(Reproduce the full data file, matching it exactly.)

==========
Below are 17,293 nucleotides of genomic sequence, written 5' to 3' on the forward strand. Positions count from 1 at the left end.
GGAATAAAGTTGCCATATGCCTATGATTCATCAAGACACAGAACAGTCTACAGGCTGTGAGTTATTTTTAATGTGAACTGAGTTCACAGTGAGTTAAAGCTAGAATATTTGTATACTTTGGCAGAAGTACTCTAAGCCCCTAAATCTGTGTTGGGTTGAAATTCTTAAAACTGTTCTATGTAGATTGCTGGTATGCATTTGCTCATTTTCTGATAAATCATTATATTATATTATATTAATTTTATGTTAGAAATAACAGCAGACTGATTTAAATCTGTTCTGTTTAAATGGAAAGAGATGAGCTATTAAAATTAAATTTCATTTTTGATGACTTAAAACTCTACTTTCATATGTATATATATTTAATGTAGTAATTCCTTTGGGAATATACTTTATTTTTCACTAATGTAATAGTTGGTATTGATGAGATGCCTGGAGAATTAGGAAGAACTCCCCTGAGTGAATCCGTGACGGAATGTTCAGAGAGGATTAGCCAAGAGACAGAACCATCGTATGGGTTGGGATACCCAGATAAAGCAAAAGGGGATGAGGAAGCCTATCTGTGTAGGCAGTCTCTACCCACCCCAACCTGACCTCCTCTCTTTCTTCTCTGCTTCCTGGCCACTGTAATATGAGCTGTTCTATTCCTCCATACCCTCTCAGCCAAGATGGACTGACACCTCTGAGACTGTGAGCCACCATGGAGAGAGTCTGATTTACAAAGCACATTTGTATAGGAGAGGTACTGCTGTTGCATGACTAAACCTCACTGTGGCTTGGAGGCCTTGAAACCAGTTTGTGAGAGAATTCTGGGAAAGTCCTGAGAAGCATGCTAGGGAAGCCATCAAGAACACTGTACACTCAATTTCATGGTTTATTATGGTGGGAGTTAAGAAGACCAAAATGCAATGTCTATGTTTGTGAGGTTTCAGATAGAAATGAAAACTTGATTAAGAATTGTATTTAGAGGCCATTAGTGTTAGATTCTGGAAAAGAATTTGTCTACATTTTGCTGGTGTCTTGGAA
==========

Below are 17,293 nucleotides of genomic sequence, written 5' to 3' on the forward strand. Positions count from 1 at the left end.
GGAATAAAGTTGCCATATGCCTATGATTCATCAAGACACAGAACAGTCTACAGGCTGTGAGTTATTTTTAATGTGAACTGAGTTCACAGTGAGTTAAAGCTAGAATATTTGTATACTTTGGCAGAAGTACTCTAAGCCCCTAAATCTGTGTTGGGTTGAAATTCTTAAAACTGTTCTATGTAGATTGCTGGTATGCATTTGCTCATTTTCTGATAAATCATTATATTATATTATATTAATTTTATGTTAGAAATAACAGCAGACTGATTTAAATCTGTTCTGTTTAAATGGAAAGAGATGAGCTATTAAAATTAAATTTCATTTTTGATGACTTAAAACTCTACTTTCATATGTATATATATTTAATGTAGTAATTCCTTTGGGAATATACTTTATTTTTCACTAATGTAATAGTTGGTATTGATGAGATGCCTGGAGAATTAGGAAGAACTCCCCTGAGTGAATCCGTGACGGAATGTTCAGAGAGGATTAGCCAAGAGACAGAACCATCGTATGGGTTGGGATACCCAGATAAAGCAAAAGGGGATGAGGAAGCCTATCTGTGTAGGCAGTCTCTACCCACCCCAACCTGACCTCCTCTCTTTCTTCTCTGCTTCCTGGCCACTGTAATATGAGCTGTTCTATTCCTCCATACCCTCTCAGCCAAGATGGACTGACACCTCTGAGACTGTGAGCCACCATGGAGAGAGTCTGATTTACAAAGCACATTTGTATAGGAGAGGTACTGCTGTTGCATGACTAAACCTCACTGTGGCTTGGAGGCCTTGAAACCAGTTTGTGAGAGAATTCTGGGAAAGTCCTGAGAAGCATGCTAGGGAAGCCATCAAGAACACTGTACACTCAATTTCATGGTTTATTATGGTGGGAGTTAAGAAGACCAAAATGCAATGTCTATGTTTGTGAGGTTTCAGATAGAAATGAAAACTTGATTAAGAATTGTATTTAGAGGCCATTAGTGTTAGATTCTGGAAAAGAATTTGTCTACATTTTGCTGGTGTCTTGGAA